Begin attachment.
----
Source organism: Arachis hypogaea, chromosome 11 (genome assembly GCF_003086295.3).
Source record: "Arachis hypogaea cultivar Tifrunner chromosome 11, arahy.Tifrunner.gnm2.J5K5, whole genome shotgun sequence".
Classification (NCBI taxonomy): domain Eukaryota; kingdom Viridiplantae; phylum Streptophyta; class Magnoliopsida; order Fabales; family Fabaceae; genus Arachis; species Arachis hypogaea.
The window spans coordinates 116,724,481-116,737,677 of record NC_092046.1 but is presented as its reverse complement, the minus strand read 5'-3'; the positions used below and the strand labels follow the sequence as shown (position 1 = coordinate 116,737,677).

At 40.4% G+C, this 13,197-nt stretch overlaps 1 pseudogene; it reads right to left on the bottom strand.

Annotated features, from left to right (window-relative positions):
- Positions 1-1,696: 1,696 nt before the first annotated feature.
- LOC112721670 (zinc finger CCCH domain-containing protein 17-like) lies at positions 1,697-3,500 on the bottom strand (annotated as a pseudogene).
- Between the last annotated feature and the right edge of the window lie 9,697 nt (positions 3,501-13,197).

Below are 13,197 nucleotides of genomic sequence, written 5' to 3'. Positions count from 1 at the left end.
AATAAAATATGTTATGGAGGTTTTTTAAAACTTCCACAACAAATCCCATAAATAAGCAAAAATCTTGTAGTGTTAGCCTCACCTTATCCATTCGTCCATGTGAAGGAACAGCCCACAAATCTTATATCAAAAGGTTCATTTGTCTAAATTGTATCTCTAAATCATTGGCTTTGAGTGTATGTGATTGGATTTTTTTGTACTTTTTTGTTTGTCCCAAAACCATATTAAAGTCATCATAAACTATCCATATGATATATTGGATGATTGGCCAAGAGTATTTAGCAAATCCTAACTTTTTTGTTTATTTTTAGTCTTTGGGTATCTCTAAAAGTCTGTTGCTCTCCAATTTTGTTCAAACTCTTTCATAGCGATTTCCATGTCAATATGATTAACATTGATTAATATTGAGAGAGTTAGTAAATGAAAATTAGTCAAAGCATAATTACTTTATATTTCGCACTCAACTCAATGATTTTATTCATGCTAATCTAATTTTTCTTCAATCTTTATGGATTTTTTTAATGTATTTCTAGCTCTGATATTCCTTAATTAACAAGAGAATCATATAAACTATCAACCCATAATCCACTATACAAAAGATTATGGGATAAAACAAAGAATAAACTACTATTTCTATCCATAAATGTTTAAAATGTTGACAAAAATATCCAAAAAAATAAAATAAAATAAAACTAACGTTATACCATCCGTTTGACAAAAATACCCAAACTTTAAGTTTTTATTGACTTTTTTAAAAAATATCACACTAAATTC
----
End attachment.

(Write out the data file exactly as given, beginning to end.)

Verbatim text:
Source organism: Arachis hypogaea, chromosome 11 (genome assembly GCF_003086295.3).
Source record: "Arachis hypogaea cultivar Tifrunner chromosome 11, arahy.Tifrunner.gnm2.J5K5, whole genome shotgun sequence".
Classification (NCBI taxonomy): domain Eukaryota; kingdom Viridiplantae; phylum Streptophyta; class Magnoliopsida; order Fabales; family Fabaceae; genus Arachis; species Arachis hypogaea.
The window spans coordinates 116,724,481-116,737,677 of record NC_092046.1 but is presented as its reverse complement, the minus strand read 5'-3'; the positions used below and the strand labels follow the sequence as shown (position 1 = coordinate 116,737,677).

At 40.4% G+C, this 13,197-nt stretch overlaps 1 pseudogene; it reads right to left on the bottom strand.

Annotated features, from left to right (window-relative positions):
- Positions 1-1,696: 1,696 nt before the first annotated feature.
- LOC112721670 (zinc finger CCCH domain-containing protein 17-like) lies at positions 1,697-3,500 on the bottom strand (annotated as a pseudogene).
- Between the last annotated feature and the right edge of the window lie 9,697 nt (positions 3,501-13,197).

Below are 13,197 nucleotides of genomic sequence, written 5' to 3'. Positions count from 1 at the left end.
AATAAAATATGTTATGGAGGTTTTTTAAAACTTCCACAACAAATCCCATAAATAAGCAAAAATCTTGTAGTGTTAGCCTCACCTTATCCATTCGTCCATGTGAAGGAACAGCCCACAAATCTTATATCAAAAGGTTCATTTGTCTAAATTGTATCTCTAAATCATTGGCTTTGAGTGTATGTGATTGGATTTTTTTGTACTTTTTTGTTTGTCCCAAAACCATATTAAAGTCATCATAAACTATCCATATGATATATTGGATGATTGGCCAAGAGTATTTAGCAAATCCTAACTTTTTTGTTTATTTTTAGTCTTTGGGTATCTCTAAAAGTCTGTTGCTCTCCAATTTTGTTCAAACTCTTTCATAGCGATTTCCATGTCAATATGATTAACATTGATTAATATTGAGAGAGTTAGTAAATGAAAATTAGTCAAAGCATAATTACTTTATATTTCGCACTCAACTCAATGATTTTATTCATGCTAATCTAATTTTTCTTCAATCTTTATGGATTTTTTTAATGTATTTCTAGCTCTGATATTCCTTAATTAACAAGAGAATCATATAAACTATCAACCCATAATCCACTATACAAAAGATTATGGGATAAAACAAAGAATAAACTACTATTTCTATCCATAAATGTTTAAAATGTTGACAAAAATATCCAAAAAAATAAAATAAAATAAAACTAACGTTATACCATCCGTTTGACAAAAATACCCAAACTTTAAGTTTTTATTGACTTTTTTAAAAAATATCACACTAAATTC